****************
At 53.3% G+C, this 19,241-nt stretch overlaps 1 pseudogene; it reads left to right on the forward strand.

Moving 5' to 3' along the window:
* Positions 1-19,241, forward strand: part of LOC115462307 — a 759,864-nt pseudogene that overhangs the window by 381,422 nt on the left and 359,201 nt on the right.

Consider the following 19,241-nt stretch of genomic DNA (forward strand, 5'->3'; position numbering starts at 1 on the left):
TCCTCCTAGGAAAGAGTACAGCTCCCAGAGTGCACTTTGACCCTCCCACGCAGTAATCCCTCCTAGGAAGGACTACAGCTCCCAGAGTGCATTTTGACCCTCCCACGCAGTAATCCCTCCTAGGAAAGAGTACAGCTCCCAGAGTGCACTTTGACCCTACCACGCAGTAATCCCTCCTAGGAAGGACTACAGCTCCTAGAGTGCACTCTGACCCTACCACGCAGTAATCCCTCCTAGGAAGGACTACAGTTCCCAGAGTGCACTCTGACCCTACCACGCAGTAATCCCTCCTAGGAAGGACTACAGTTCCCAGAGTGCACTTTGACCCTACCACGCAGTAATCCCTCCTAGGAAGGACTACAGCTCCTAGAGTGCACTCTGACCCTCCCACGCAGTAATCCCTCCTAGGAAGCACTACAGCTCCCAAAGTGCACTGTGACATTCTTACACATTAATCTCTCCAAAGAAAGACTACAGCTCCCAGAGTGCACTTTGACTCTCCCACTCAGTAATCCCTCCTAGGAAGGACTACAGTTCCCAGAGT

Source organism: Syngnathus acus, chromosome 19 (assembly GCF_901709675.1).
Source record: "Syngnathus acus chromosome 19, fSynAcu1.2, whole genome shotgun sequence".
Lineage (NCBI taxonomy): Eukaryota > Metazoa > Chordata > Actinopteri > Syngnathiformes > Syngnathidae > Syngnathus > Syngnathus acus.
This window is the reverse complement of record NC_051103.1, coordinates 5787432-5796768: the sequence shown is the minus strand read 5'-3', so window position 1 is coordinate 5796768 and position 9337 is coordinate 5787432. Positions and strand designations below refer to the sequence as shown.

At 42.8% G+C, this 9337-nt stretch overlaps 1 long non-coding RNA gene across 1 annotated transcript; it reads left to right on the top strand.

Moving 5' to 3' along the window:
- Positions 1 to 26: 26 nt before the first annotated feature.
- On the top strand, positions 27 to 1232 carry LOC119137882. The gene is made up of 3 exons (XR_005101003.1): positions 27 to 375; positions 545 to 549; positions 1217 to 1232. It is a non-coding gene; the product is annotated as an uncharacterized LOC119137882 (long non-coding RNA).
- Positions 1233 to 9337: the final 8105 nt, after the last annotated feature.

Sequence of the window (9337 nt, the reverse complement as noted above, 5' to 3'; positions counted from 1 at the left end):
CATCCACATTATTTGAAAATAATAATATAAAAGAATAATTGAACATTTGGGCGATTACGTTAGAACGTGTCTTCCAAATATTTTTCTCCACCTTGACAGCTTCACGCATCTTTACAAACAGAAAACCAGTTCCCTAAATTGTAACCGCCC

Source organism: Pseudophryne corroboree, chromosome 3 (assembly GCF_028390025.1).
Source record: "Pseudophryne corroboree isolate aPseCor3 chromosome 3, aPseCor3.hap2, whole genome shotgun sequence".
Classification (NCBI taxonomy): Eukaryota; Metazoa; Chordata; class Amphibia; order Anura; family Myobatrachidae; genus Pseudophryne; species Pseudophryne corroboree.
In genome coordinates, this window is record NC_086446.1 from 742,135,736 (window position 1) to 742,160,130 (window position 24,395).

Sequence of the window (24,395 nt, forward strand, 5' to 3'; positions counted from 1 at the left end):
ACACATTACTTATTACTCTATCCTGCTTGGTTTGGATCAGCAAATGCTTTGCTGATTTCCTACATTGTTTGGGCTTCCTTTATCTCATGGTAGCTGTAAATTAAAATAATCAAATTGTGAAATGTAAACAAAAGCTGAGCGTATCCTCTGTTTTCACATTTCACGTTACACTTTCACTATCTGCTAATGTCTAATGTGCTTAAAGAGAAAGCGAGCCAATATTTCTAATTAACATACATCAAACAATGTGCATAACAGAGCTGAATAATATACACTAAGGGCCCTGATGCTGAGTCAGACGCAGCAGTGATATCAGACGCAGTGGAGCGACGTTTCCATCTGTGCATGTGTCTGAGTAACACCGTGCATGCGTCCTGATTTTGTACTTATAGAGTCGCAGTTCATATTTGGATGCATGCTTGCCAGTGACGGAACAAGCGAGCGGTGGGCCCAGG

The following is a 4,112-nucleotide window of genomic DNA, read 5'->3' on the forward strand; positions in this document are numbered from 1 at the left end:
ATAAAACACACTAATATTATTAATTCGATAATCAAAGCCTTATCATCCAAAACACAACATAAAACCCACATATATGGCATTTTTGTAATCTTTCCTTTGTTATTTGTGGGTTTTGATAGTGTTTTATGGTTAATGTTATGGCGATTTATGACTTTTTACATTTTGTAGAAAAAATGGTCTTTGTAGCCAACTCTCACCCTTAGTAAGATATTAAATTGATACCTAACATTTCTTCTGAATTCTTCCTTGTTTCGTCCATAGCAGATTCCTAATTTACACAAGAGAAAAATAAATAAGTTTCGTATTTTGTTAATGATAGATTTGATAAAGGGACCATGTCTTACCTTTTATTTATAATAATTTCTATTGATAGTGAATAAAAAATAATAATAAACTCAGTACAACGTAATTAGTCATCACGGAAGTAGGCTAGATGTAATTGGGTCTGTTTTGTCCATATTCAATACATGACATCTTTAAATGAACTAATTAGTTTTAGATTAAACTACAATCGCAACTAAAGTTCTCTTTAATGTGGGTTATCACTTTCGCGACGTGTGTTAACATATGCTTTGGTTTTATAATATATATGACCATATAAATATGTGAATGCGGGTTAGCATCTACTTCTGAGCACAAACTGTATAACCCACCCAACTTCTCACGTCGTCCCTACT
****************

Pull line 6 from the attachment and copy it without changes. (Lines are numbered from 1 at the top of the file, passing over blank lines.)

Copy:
Source organism: Syngnathus acus, chromosome 19 (assembly GCF_901709675.1).